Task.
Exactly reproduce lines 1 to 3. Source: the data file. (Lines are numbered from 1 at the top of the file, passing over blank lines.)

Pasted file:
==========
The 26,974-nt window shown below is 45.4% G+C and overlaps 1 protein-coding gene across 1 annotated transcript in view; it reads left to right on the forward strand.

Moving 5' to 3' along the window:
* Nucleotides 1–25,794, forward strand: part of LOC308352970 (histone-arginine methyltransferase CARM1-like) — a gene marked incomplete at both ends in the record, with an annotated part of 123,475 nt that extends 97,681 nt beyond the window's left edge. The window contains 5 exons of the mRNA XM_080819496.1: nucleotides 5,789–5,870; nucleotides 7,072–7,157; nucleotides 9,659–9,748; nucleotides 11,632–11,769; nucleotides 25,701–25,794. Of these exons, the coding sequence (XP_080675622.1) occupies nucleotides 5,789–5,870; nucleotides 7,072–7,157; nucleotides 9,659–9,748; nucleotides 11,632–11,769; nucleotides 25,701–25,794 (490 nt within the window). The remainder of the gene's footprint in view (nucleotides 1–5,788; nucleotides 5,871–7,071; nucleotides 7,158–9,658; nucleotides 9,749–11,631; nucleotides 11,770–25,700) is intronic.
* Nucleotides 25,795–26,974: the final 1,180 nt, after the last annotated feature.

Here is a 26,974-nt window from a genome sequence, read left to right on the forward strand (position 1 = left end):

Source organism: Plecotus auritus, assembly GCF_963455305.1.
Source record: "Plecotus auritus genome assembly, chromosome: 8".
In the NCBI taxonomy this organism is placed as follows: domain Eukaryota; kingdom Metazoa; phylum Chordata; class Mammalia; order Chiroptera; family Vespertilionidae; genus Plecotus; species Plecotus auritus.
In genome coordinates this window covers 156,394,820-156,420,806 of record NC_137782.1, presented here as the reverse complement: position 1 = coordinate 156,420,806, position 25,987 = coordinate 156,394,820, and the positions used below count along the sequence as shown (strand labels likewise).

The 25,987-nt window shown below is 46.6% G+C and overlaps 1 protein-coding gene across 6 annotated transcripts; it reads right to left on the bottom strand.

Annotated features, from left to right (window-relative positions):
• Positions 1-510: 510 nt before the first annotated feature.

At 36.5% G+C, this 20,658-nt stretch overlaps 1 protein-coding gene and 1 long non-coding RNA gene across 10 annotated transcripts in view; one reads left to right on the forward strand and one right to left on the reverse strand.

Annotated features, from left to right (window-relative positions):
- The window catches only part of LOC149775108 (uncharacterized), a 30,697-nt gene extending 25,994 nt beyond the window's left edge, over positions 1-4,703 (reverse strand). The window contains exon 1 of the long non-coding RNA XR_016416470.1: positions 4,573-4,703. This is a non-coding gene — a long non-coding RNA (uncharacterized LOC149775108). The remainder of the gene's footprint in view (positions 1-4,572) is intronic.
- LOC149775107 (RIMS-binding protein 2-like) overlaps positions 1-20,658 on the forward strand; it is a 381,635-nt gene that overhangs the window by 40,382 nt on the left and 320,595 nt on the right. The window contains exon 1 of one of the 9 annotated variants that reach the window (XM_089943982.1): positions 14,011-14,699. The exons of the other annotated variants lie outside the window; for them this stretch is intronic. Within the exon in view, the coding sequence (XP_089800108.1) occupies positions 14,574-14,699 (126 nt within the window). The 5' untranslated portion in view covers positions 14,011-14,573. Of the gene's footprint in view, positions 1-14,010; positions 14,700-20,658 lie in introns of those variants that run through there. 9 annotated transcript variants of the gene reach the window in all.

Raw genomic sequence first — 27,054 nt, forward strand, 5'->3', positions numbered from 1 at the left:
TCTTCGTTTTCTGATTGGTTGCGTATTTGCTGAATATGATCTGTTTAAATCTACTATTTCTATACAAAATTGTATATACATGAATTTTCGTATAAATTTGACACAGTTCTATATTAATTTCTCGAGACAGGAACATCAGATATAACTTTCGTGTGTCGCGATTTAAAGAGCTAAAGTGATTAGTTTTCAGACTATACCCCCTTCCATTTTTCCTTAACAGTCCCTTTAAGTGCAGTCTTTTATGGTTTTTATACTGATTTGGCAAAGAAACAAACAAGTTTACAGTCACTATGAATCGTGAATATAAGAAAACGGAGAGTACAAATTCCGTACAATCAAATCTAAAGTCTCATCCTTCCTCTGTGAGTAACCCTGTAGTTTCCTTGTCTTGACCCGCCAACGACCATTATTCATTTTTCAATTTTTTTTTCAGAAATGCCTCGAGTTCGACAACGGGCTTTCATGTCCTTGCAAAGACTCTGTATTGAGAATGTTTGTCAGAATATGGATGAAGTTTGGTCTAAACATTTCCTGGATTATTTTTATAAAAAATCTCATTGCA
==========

The 26,974-nt window shown below is 45.4% G+C and overlaps 1 protein-coding gene across 1 annotated transcript in view; it reads left to right on the forward strand.

Moving 5' to 3' along the window:
* Nucleotides 1–25,794, forward strand: part of LOC308352970 (histone-arginine methyltransferase CARM1-like) — a gene marked incomplete at both ends in the record, with an annotated part of 123,475 nt that extends 97,681 nt beyond the window's left edge. The window contains 5 exons of the mRNA XM_080819496.1: nucleotides 5,789–5,870; nucleotides 7,072–7,157; nucleotides 9,659–9,748; nucleotides 11,632–11,769; nucleotides 25,701–25,794. Of these exons, the coding sequence (XP_080675622.1) occupies nucleotides 5,789–5,870; nucleotides 7,072–7,157; nucleotides 9,659–9,748; nucleotides 11,632–11,769; nucleotides 25,701–25,794 (490 nt within the window). The remainder of the gene's footprint in view (nucleotides 1–5,788; nucleotides 5,871–7,071; nucleotides 7,158–9,658; nucleotides 9,749–11,631; nucleotides 11,770–25,700) is intronic.